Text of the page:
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Re^3: How can I free the memory of a XML::Simple-Object

by BrowserUk (Pope)
on Oct 27, 2012 at 04:09 UTC ( #1001160=note: print w/ replies, xml ) Need Help??


in reply to Re^2: How can I free the memory of a XML::Simple-Object
in thread How can I free the memory of a XML::Simple-Object

Some of those pages HAVE to be returned to the OS and removed from the process, anything else is fragmentation leading to a DOS or a leak. All his memory could be speculative reserves for growth space for existing allocations by the memory allocator and therefore is not accessible.

First: I'll quote myself:

There are exceptions....

For example, If I allocate a 1e6 array:

sub mem { my $mem = `tasklist /nh /fi "PID eq $$"`; $mem =~ tr[ \t\n][ ]s; return "$mem : $_[0]"; } print mem '1';; perl.exe 51704 Console 1 11,296 K : 1 $a[ $_ ] = $_ for 1 .. 1e6;; print mem '2';; perl.exe 51704 Console 1 43,684 K : 2 undef @a;; print mem '3';; perl.exe 51704 Console 1 35,468 K : 3
  • Allocating 1e6 array required 32MB.
  • After undefing it, 8MB is return to the OS, leaving 24MB in the memory pool.

Why?

Because the AV for 1e6 array of scalars requires a single chunk of contiguous memory to hold the 1e6 RV*'s. On my 64-bit system, pointers are 8-bytes; hence the AV requires a single allocation of 8*1e6 == 8MB. Because this is greater than some predefined size -- I think 1MB but that may vary between platforms or builds -- this part of the total memory allocation required by the array is treated specially and is "allocated directly from the OS rather than the process memory pool".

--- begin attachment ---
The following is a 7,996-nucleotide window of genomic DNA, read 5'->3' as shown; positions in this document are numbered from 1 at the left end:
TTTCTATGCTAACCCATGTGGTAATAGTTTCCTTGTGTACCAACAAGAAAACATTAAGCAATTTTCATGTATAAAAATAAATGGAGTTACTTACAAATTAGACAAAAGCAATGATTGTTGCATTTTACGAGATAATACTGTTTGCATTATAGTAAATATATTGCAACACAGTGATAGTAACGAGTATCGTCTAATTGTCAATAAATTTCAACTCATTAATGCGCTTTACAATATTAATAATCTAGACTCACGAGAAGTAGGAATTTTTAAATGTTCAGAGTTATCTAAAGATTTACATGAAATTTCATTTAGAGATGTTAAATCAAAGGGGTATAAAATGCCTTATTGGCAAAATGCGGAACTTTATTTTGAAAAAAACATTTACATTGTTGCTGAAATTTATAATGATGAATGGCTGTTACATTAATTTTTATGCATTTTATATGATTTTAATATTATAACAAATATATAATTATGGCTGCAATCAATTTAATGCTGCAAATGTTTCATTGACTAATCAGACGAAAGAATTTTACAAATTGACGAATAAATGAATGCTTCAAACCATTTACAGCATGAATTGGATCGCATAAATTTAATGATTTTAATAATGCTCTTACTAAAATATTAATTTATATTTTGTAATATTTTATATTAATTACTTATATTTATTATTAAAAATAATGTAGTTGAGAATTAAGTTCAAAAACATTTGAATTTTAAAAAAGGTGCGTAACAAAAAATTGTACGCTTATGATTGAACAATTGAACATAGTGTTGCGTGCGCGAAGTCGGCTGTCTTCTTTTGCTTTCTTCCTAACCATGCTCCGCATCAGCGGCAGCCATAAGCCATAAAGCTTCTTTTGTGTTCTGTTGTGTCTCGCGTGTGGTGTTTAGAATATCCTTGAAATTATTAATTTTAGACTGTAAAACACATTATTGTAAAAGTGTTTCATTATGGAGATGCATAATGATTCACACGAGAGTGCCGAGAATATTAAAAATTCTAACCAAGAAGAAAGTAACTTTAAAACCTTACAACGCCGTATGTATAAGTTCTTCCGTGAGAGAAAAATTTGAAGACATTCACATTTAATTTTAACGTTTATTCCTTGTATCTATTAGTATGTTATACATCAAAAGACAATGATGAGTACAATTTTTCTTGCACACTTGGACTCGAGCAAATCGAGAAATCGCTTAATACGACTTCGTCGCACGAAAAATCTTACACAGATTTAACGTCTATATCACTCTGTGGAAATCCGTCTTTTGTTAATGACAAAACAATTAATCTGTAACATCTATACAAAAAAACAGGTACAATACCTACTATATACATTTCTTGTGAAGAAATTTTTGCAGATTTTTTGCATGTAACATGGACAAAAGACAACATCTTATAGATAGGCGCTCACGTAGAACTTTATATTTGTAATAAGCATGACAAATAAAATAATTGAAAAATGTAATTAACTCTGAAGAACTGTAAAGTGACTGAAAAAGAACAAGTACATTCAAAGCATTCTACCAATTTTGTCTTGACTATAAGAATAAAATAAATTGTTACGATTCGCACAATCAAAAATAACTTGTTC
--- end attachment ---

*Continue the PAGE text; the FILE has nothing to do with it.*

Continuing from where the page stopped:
However, the 1e6 SVs -- each 24 bytes -- are (individually) not greater than that limit, and are allocated from process memory pool.

And there you have it: 8MB for the AV (in one chunk); 24MB for the scalars (in 1e6 x 24 byte chunks) giving 32MB total; of which 8MB is returned to the OS when freed and 24MB that isn't.

Now to re-quote you:

Some of those pages HAVE to be returned to the OS and removed from the process, anything else is fragmentation leading to a DOS or a leak. All his memory could be speculative reserves for growth space for existing allocations by the memory allocator and therefore is not accessible.

Why "have to"? Where do you get that information from? What do you base that speculation on? What do those two sentences actually mean?

Because I'm fairly knowledgeable about what Perl (on my platform) does with memory. Hard won knowledge; empirical evidence derived from practical, repeatable, demonstrable experiments; and I can not make any real sense of those two sentences, nor make them gel with what I know.

If you have a better explanation; or can cite some reference; or provide some evidence in the form of a demonstration to support them; please share?


With the rise and rise of 'Social' network sites: 'Computers are making people easier to use everyday'
Examine what is said, not who speaks -- Silence betokens consent -- Love the truth but pardon error.
"Science is about questioning the status quo. Questioning authority".
In the absence of evidence, opinion is indistinguishable from prejudice.

RIP Neil Armstrong


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